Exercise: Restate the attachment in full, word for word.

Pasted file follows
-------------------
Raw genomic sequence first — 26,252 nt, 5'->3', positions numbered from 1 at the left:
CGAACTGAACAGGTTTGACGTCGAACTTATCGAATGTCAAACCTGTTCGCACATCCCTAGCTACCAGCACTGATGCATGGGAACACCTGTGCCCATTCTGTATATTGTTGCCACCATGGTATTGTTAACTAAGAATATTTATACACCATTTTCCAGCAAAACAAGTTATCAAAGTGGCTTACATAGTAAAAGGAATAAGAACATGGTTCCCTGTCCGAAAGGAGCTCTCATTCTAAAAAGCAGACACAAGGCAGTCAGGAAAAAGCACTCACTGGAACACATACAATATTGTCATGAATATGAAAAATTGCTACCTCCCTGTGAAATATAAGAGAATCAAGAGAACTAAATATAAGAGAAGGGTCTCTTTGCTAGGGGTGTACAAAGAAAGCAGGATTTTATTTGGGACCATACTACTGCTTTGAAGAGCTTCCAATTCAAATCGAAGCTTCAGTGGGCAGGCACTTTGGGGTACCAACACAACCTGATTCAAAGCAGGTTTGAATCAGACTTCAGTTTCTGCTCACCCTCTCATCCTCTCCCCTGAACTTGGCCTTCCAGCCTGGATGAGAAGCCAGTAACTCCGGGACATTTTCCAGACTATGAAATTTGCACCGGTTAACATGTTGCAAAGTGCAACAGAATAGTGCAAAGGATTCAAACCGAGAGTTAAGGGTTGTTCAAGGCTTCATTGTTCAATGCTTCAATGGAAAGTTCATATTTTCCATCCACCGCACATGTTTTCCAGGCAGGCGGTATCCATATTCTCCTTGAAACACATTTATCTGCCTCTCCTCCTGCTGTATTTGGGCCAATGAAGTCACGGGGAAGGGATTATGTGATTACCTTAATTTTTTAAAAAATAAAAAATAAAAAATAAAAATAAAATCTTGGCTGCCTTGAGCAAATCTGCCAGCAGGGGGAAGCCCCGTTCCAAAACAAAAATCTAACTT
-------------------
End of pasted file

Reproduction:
Raw genomic sequence first — 26,252 nt, 5'->3', positions numbered from 1 at the left:
CGAACTGAACAGGTTTGACGTCGAACTTATCGAATGTCAAACCTGTTCGCACATCCCTAGCTACCAGCACTGATGCATGGGAACACCTGTGCCCATTCTGTATATTGTTGCCACCATGGTATTGTTAACTAAGAATATTTATACACCATTTTCCAGCAAAACAAGTTATCAAAGTGGCTTACATAGTAAAAGGAATAAGAACATGGTTCCCTGTCCGAAAGGAGCTCTCATTCTAAAAAGCAGACACAAGGCAGTCAGGAAAAAGCACTCACTGGAACACATACAATATTGTCATGAATATGAAAAATTGCTACCTCCCTGTGAAATATAAGAGAATCAAGAGAACTAAATATAAGAGAAGGGTCTCTTTGCTAGGGGTGTACAAAGAAAGCAGGATTTTATTTGGGACCATACTACTGCTTTGAAGAGCTTCCAATTCAAATCGAAGCTTCAGTGGGCAGGCACTTTGGGGTACCAACACAACCTGATTCAAAGCAGGTTTGAATCAGACTTCAGTTTCTGCTCACCCTCTCATCCTCTCCCCTGAACTTGGCCTTCCAGCCTGGATGAGAAGCCAGTAACTCCGGGACATTTTCCAGACTATGAAATTTGCACCGGTTAACATGTTGCAAAGTGCAACAGAATAGTGCAAAGGATTCAAACCGAGAGTTAAGGGTTGTTCAAGGCTTCATTGTTCAATGCTTCAATGGAAAGTTCATATTTTCCATCCACCGCACATGTTTTCCAGGCAGGCGGTATCCATATTCTCCTTGAAACACATTTATCTGCCTCTCCTCCTGCTGTATTTGGGCCAATGAAGTCACGGGGAAGGGATTATGTGATTACCTTAATTTTTTAAAAAATAAAAAATAAAAAATAAAAATAAAATCTTGGCTGCCTTGAGCAAATCTGCCAGCAGGGGGAAGCCCCGTTCCAAAACAAAAATCTAACTT